The students' four-lens graphic organizer (fig. 1), now titled "Resources of the Worlds," is again put into service. Using the same four circles and categories, Mike and Fran complete the organizer by asking themselves, "Who in my daily life/school/community/the world could be a good source of information on my topic?" Having already done some research that brought up occupations and organizations related to their topics, Fran and Mike are better positioned to answer the question than they were at the start of the project.

Fran had already identified the World Health Organization as a high-quality source. When completing the organizer, she realizes that there is a source closer to home, in the form of an agricultural outreach center. A visit there leaves her with more pamphlets and print sources, but she is not able to secure an interview with anyone on the staff. She decides instead to survey community members to gauge the level of local awareness about the facts she uncovered in her research.

Mike had originally considered interviewing local residents who were victims of a large-scale egging incident he had read about in the local paper. However, his research has led him to think about hate crimes, and the new organizer propels him to think on a larger scale. He goes on to find a large amount of statistical information about hate crimes on the Federal Bureau of Investigation (FBI) website, and he decides to conduct an interview to learn more. Mike's teacher helps him connect with a professor in the criminal justice administration program at a state university for this purpose. Mike also signs up on the FBI site to receive updates and so begins to receive useful reports in his e-mail.

The Fat and Skinny of It

Effective interview questions are open-ended—or "fat"—questions, requiring more than a one-word response (Skiffington-Dickson, Heyler, Reilly, & Romano, 2006, p. 14). Students should be prepared to listen and generate new questions that encourage the interviewee to expand on a comment or clarify points in the discussion. Mike creates a list of tentative interview questions and engages in a number of e-mail discussions with his university contact who is able to tell him about cases with which he had firsthand experience.

Survey questions, on the other hand, are closed—or "skinny." The goal is to collect responses from many people and to have the results reported in a form that can be easily aggregated. Fran reviews the question formats on SurveyMonkey and experiments with multiple-choice and Likert-scale formats before constructing her survey. She chooses 10 items from her research that had surprised her (for example, "Genetically modified produce is grown within 50 miles of our town") and organizes them into a true-or-false format.

Fran then asks the agricultural outreach center to link to her survey on its Facebook page. She also distributes small slips of paper with the survey link and a request for people to participate in taking it. After obtaining permission, she leaves these slips at the main desk at the local library. Within a week, Fran has results from about 40 people. She uses the bar graph feature in SurveyMonkey to show the results in her paper.

Beyond an Audience of One

Too often, all the sweat of creating a research paper culminates with an audience of one—the teacher. Having an authentic audience is far more motivating than "writing for nobody" or just the teacher (Calfee & Miller, 2007, p. 277). By returning one last time to the four-lens graphic organizer, now titled "Your World Audience," students use the four categories to consider the questions, "Who is the best audience for my work? Who would benefit from it the most?" Identifying the audience helps them determine how to present their work.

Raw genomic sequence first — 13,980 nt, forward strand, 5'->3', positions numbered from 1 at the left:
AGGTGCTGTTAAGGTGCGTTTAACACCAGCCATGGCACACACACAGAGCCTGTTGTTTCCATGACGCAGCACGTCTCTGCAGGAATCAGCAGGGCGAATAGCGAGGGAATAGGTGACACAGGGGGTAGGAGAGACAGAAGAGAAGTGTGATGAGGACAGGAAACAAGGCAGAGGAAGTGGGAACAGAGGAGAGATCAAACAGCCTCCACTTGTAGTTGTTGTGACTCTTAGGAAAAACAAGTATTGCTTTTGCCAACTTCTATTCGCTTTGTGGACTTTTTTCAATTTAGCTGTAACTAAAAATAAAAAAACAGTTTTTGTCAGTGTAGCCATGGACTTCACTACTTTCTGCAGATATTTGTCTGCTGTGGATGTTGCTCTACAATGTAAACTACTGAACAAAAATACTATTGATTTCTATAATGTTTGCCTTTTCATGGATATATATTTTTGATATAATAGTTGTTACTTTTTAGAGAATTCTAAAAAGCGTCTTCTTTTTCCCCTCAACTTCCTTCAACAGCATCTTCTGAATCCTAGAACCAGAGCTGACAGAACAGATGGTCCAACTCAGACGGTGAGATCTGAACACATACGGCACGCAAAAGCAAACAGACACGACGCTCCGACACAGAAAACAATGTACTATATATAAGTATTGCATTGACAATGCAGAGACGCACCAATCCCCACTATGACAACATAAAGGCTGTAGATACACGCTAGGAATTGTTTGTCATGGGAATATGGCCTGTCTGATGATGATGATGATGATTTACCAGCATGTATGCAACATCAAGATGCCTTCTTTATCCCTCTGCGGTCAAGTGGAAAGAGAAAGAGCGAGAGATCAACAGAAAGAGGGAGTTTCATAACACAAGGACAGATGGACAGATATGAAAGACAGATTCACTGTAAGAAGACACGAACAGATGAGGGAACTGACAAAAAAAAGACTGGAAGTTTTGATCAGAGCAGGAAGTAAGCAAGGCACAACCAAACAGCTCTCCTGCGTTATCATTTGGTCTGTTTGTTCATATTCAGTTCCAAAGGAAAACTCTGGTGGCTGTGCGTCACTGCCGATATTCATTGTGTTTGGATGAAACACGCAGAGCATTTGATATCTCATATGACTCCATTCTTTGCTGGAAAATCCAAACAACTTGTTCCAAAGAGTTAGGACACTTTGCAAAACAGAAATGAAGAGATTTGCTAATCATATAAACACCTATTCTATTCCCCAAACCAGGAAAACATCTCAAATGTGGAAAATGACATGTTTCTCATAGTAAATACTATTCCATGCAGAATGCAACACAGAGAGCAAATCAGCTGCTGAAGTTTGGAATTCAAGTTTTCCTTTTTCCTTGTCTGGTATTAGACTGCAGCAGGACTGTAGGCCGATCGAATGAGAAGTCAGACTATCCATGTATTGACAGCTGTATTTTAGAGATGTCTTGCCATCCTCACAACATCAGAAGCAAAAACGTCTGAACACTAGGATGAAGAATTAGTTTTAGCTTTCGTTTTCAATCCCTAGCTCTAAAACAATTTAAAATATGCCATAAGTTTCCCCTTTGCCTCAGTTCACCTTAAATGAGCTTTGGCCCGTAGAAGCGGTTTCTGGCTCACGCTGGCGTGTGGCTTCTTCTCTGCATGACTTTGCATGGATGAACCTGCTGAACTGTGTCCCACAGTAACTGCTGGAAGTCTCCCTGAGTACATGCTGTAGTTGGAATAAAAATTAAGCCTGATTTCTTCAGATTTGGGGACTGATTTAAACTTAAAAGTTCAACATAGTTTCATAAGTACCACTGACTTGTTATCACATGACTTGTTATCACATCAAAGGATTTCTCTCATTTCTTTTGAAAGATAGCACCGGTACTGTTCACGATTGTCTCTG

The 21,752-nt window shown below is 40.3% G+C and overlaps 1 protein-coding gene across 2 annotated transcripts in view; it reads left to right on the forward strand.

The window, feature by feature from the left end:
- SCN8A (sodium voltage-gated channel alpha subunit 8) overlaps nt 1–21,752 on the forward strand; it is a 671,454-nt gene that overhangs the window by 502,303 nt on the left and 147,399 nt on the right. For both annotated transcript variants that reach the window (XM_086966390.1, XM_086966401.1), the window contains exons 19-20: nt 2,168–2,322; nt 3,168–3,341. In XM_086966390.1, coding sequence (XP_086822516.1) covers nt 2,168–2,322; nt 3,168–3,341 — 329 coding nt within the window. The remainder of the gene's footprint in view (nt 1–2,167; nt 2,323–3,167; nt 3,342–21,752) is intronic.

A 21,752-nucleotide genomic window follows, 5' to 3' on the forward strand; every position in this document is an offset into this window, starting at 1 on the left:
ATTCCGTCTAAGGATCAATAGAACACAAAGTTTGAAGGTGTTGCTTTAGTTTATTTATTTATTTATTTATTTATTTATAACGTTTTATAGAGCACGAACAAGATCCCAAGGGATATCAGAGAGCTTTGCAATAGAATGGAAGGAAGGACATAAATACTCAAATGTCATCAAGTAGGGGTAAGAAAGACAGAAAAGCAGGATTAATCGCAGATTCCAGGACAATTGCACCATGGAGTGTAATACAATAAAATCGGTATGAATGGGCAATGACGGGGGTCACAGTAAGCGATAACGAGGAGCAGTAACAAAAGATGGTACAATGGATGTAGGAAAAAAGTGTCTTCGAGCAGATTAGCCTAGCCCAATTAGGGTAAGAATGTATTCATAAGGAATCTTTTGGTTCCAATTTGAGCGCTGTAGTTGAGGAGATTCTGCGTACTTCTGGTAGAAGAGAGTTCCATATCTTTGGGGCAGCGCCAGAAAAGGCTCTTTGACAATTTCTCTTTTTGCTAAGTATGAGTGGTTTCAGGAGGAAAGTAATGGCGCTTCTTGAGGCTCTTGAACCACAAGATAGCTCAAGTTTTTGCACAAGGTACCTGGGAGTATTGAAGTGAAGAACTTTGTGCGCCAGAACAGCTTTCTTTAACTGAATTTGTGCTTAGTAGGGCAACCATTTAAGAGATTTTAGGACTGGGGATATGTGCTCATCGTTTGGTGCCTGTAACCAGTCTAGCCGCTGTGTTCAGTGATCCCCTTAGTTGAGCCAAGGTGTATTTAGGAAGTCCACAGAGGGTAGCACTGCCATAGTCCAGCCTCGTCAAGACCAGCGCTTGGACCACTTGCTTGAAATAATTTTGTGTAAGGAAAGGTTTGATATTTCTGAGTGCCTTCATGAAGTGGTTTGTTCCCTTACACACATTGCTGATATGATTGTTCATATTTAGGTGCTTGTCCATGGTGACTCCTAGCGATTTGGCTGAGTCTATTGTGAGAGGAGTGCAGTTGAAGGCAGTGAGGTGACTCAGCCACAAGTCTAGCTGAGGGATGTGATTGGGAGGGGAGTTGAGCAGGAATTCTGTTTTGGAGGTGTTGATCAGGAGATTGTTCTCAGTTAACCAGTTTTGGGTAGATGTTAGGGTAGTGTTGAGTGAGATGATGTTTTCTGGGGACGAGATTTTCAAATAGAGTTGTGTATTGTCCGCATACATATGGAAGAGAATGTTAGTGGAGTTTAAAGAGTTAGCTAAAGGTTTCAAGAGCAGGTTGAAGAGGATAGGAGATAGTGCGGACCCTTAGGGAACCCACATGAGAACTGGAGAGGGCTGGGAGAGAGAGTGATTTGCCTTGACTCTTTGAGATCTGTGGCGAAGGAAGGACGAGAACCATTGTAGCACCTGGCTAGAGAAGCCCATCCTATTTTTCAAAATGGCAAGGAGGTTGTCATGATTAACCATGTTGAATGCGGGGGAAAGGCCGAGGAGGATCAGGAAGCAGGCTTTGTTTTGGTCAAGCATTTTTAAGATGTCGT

Fran's 12-page paper titled "GMOs: Are They Worth the Risk?" morphs into a feature article titled "Eating Whole Foods for Health" that she submits to the local newspaper. For her 600-word submission, she selects only items from her paper that are related to whole foods, although the rest of the paper greatly informs her writing. In addition to writing his paper, Mike uses Educreations to prepare a two-minute slide show combining statistics from the FBI website and quotes from his university contact. He searches for and adds pictures of hostile-looking people and then records his own voice, asking repeatedly throughout, "Still think this isn't your problem?"

Real Skills, Real Knowledge

Classroom research can be an effective pathway to developing core literacy skills and knowledge of the world. As they conduct research, students develop information-gathering and communication skills they will need in other classes and in the workplace. They connect their academic work directly to the real world in a powerful and meaningful way. Through such research tasks, students like Mike and Fran gain the capacity to take ownership of their learning and make an authentic contribution to larger conversations beyond the classroom.

References

Calfee, R. C., & Miller, R. G. (2007). Best practices in writing assessment. In S. Graham, C. A. MacArthur, & J. Fitzgerald (Eds.), Best practices in writing instruction (pp. 265–286). New York: Guilford Press.

Project Information Literacy. (2010). Peter Morville: Search and the paradox of choice. Smart Talks, 1. Retrieved from http://projectinfolit.org/st/morville.asp

Skiffington-Dickson, D., Heyler, D., Reilly, L. G., & Romano, S. (2006). The oral history project: Connecting students to their community, grades 4–8. Portsmouth, NH: Heinemann.

Werner-Burke, N., Knaus, K., & DeCamp, A. (2014). Rebuilding research writing: Strategies for sparking informational inquiry. New York: Routledge.

Werner-Burke, N., & Vanderpool, D. (2013). No more index cards! No notebooks! Pulling new paradigms through to practice. In K. Pytash, R. Ferdig, & T. Rasinski (Eds.), Preparing teachers to teach writing using technology (pp. 43–55). Pittsburgh, PA: ETC Press at Carnegie Mellon University.